3. Lockwood Grove (GSNM). 36°48′N 118°52′W / 36.8°N 118.867°W / 36.8; -118.867 1700-1800 m.
  4. Monarch Grove (GSNM). Immediately north of the Agnew Grove, near Monarch Wilderness boundary. On Forest Service GSNM map.
  5. Evans Grove (GSNM). Heavily logged, before 1920. 36°48'N 118°49'30"W 2050-2250 m.
  6. Agnew & Deer Meadow Grove (GSNM). 36°47′20″N 118°46′45″W / 36.78889°N 118.77917°W / 36.78889; -118.77917 1950-2000 m.
  7. Cherry Gap Grove (GSNM). Logged. Located between Converse Basin Grove and Grant Grove, near McGee Overlook (36°46′40″N 118°57′30″W / 36.77778°N 118.95833°W / 36.77778; -118.95833). 2070 m. Cherry Gap Grove is a small sequoia grove of about thirty-five acres in Sequoia national forest; it was logged of all of its old growth sequoias.
  8. Abbott Creek Grove (GSNM). 36°46′N 118°58′W / 36.767°N 118.967°W / 36.767; -118.967 1900 m. Listed by Rundel and Flint; very small (largely logged); too few trees to qualify as a grove according to Willard.
  9. Kennedy Grove (GSNM). 36°46′0″N 118°49′20″W / 36.766667°N 118.82222°W / 36.766667; -118.82222 2050-2250 m. Contains the 13th largest giant sequoia in the world, The Ishi Giant.
  10. Little Boulder Creek Grove (GSNM). 36°45′10″N 118°49′0″W / 36.75278°N 118.816667°W / 36.75278; -118.816667 2000 m.
  11. Boulder Creek Grove (GSNM). 36°45′N 118°49′W / 36.75°N 118.817°W / 36.75; -118.817 2050 m.
  12. Landslide Grove (GSNM). 36°45′0″N 118°51′50″W / 36.75°N 118.86389°W / 36.75; -118.86389 2050-2250 m.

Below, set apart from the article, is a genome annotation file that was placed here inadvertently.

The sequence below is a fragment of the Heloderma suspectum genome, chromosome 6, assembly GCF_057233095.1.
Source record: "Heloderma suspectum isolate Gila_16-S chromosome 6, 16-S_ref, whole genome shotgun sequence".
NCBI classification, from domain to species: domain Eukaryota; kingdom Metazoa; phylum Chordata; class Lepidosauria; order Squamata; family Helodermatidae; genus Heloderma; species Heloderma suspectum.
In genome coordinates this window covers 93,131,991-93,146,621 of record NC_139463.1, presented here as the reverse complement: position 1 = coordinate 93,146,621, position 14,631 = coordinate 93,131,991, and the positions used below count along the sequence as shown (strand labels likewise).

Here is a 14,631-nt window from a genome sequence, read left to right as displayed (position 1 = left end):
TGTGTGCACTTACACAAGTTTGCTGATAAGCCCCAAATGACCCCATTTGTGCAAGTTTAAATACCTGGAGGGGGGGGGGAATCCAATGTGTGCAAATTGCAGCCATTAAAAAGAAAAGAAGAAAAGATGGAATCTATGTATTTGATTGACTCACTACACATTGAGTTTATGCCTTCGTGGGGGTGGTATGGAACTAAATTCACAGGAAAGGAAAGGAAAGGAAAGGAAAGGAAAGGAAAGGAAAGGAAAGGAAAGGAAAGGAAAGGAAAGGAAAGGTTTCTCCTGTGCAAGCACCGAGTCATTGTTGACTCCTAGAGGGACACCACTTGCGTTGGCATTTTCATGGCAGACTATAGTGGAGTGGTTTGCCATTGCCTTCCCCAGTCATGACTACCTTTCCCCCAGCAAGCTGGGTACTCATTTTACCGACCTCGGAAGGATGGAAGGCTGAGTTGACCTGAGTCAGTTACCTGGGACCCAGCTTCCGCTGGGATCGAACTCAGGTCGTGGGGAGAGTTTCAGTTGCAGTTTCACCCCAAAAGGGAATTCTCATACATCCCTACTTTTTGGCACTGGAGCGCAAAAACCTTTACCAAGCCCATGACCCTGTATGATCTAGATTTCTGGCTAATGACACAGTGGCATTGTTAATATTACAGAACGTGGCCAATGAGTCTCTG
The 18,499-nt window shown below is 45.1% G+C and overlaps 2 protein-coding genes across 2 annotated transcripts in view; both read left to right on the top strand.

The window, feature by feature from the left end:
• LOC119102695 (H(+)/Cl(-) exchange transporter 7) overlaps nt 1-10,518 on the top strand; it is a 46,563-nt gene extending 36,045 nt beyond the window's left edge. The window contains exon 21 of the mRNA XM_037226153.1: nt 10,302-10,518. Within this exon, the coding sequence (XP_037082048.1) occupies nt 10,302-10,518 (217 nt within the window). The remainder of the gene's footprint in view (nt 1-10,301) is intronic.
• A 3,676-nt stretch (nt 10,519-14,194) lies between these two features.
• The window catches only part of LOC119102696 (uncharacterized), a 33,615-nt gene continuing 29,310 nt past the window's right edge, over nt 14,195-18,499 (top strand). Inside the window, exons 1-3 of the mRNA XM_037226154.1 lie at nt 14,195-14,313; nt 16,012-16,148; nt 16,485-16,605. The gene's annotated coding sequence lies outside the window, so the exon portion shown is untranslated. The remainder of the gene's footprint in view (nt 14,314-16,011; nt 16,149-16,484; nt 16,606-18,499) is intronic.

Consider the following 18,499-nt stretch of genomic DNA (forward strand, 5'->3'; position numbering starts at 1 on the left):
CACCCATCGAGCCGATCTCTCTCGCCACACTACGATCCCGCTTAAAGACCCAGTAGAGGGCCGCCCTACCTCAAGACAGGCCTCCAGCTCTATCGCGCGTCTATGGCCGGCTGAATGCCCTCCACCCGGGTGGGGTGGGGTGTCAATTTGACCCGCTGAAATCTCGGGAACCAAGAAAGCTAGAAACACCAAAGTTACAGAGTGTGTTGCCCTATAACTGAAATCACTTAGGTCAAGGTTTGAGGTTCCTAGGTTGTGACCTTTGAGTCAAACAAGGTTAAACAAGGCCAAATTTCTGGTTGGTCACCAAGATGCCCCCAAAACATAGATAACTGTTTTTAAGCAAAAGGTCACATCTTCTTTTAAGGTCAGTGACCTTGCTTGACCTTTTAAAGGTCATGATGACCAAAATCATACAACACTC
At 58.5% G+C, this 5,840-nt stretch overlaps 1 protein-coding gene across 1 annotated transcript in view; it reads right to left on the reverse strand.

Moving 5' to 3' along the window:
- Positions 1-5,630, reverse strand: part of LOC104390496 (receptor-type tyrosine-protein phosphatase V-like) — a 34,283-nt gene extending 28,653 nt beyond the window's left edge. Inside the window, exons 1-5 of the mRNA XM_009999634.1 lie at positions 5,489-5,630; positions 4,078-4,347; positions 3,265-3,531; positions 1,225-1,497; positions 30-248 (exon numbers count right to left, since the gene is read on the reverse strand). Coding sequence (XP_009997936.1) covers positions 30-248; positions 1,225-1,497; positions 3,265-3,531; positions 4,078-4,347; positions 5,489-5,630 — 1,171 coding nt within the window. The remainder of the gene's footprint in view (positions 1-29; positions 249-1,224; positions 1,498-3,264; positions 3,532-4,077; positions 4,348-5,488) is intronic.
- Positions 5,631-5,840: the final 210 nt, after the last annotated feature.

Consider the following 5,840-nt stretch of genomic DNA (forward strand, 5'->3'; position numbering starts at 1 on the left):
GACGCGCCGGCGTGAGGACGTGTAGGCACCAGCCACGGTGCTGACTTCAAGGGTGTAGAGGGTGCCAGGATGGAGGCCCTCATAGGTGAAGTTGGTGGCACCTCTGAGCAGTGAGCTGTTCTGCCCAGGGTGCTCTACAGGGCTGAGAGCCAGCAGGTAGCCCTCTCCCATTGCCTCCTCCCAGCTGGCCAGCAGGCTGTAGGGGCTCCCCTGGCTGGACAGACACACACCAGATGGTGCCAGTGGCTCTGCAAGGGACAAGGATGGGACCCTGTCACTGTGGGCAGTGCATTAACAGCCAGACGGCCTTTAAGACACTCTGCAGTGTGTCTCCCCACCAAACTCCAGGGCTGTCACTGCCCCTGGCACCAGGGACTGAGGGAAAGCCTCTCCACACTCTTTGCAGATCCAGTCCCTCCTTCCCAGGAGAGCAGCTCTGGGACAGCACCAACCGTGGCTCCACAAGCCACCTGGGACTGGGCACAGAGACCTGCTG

13. Bearskin Grove (GSNM). 36°45′0″N 118°54′40″W / 36.75°N 118.91111°W / 36.75; -118.91111 1850-1900 m.
  14. Big Stump Grove (KCNP/GSNM). 36°43′N 118°58′W / 36.717°N 118.967°W / 36.717; -118.967 1850 m.

One grove in the Kaweah River watershed:

  1. Redwood Mountain Grove (KCNP/GSNM). The largest grove, 1240 ha (3100 acres), with 15,800 sequoias 30 cm (one foot) or more in diameter at the base.

The 19 groves in the Tule River and Kern River watersheds are mostly in Giant Sequoia National Monument (GSNM); all in southern Tulare County.

  1. Upper Tule Grove (GSNM). Included on Forest Service GSNM map.
  2. Maggie Mountain Grove (GSNM).
  3. Silver Creek Grove (GSNM).
  4. Mountain Home Grove (CSF / GSNM). Home of the 'Genesis' tree, seventh largest by volume, this grove also contains the smaller Middle Tule Grove
  5. Burro Creek Grove (GSNM).
  6. Wishon Grove (GSNM). South of Silver Creek Grove. Included on Forest Service GSNM map.
  7. Alder Creek Grove (GSNM / private); also known as Hossack, Pixley, or Ross Creek Grove. Home of 'Alonzo Stagg', the fifth largest tree by volume. Also home to the Waterfall tree, which has the largest circumference and diameter at ground level of any sequoia.
  8. McIntyre Grove (GSNM).
  9. Carr Wilson Grove(GSNM); also known as Bear Creek Grove.
  10. Freeman Creek Grove (GSNM).
  11. Black Mountain Grove (GSNM / TIR / private). Heavily logged in 1984, though mature sequoias were not cut.